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To Metro Tucson Business Leaders: As our fiscal year concludes June 30, I want to thank the City of Tucson, Pima County, Town of Oro Valley, Pascua Yaqui Tribe, Tohono O’odham Nation and our 500 partner businesses for their continued investment in Visit Tucson. Tourism has a $2.4 billion annual economic impact – making this one of metro Tucson’s top industries. As you’ve read in this BizTucson special section, that impact includes nearly 22,000 tourism-related jobs throughout Southern Arizona. That’s impressive. Yet we all know that tourism’s economic impact in this region could and should grow. During the recession, our budget dropped from $10 million in fiscal year 2007-08 to $6.4 million this past year. We are very enthused that the Visit Tucson budget will rise to $7 million in fiscal year 2013-14 – thanks to increased bedtax revenue investments from the City of Tucson, Pima County and Town of Oro Valley. These investments, and those from our other partners, will help this destination compete for leisure travelers and meetings business that is currently going to other cities. Tucson’s Strongpoint Research conducted a visitor inquiry study for us last fall that showed 70 percent of our visitors will return multiple times over the next five years. This tells us that if we can get travelers to visit Tucson for the first time, chances are good they will return. Yet to get them to Tucson initially, we have to target the right customers at the right times with the right messages. Based on additional extensive research we conducted during the past year, we know travelers from New York, San Francisco, Los Angeles and Chicago spent the most money last year in Tucson. We know the top zip codes in those markets and others that are most likely to deliver customers to Tucson in the future. We learned when these travelers typically book Tucson vacations, how they perceive our region and what local activities, attributes and events are most likely to bring them back. It’s all part of the Tucson and Southern Arizona destination branding initiative you’ve read about in this special report. By understanding our customers we’re in a much better position to develop a brand – or positioning – for this destination that sets us apart from other cities and regions. We believe that MMGY’s brand concepts of freedom and “Free Yourself” offer a multitude of opportunities to convey Tucson’s most compelling travel attributes. I feel our new positioning statement says it all: “Tucson inspires a sense of freedom among all who visit. Freedom of thought and expression. Freedom to discover and explore. And the freedom to be yourself.” To that end, I feel a sense of freedom to thank the Visit Tucson board of directors and staff for their support, guidance and talents that brought this rebranding to life – and to all the stakeholders who contributed their valuable insights. We are also immensely grateful to Steve Rosenberg and the BizTucson editorial team for demonstrating the value of tourism through this special report – and providing an outlet for Visit Tucson partner businesses to promote their uniquely Tucson product offerings to the local business community.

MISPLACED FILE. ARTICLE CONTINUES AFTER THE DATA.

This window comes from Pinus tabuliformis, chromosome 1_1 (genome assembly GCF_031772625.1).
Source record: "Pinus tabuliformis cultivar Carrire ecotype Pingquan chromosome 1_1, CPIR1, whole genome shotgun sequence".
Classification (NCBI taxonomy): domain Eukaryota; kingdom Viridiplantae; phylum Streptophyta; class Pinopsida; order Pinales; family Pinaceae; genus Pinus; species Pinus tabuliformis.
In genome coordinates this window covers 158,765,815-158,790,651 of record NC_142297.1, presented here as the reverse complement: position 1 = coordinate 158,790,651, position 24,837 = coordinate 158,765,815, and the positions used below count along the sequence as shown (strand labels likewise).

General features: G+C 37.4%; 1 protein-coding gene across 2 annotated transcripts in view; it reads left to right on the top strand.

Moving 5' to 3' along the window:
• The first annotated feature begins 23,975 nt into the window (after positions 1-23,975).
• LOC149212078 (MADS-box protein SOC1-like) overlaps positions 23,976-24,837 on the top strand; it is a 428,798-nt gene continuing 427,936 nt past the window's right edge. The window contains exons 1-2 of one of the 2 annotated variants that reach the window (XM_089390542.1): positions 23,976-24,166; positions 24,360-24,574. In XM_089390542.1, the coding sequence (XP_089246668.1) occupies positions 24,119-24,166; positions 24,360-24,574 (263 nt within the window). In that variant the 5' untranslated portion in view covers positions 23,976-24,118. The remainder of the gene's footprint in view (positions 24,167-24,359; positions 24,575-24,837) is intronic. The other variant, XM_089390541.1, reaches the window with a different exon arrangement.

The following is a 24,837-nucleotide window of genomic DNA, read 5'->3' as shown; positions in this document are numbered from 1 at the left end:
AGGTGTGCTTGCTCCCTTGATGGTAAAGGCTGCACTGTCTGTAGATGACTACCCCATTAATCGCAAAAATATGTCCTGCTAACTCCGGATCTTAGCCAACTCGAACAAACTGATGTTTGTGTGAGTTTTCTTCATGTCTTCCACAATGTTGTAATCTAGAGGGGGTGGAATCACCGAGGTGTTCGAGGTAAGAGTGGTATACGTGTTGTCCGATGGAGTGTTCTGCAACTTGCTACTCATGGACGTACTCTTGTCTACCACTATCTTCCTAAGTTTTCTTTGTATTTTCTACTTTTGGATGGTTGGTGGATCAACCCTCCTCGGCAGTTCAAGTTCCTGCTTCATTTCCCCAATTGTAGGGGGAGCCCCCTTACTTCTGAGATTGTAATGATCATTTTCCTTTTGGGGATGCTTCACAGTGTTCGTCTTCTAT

Sincerely, Brent DeRaad President & CEO Visit Tucson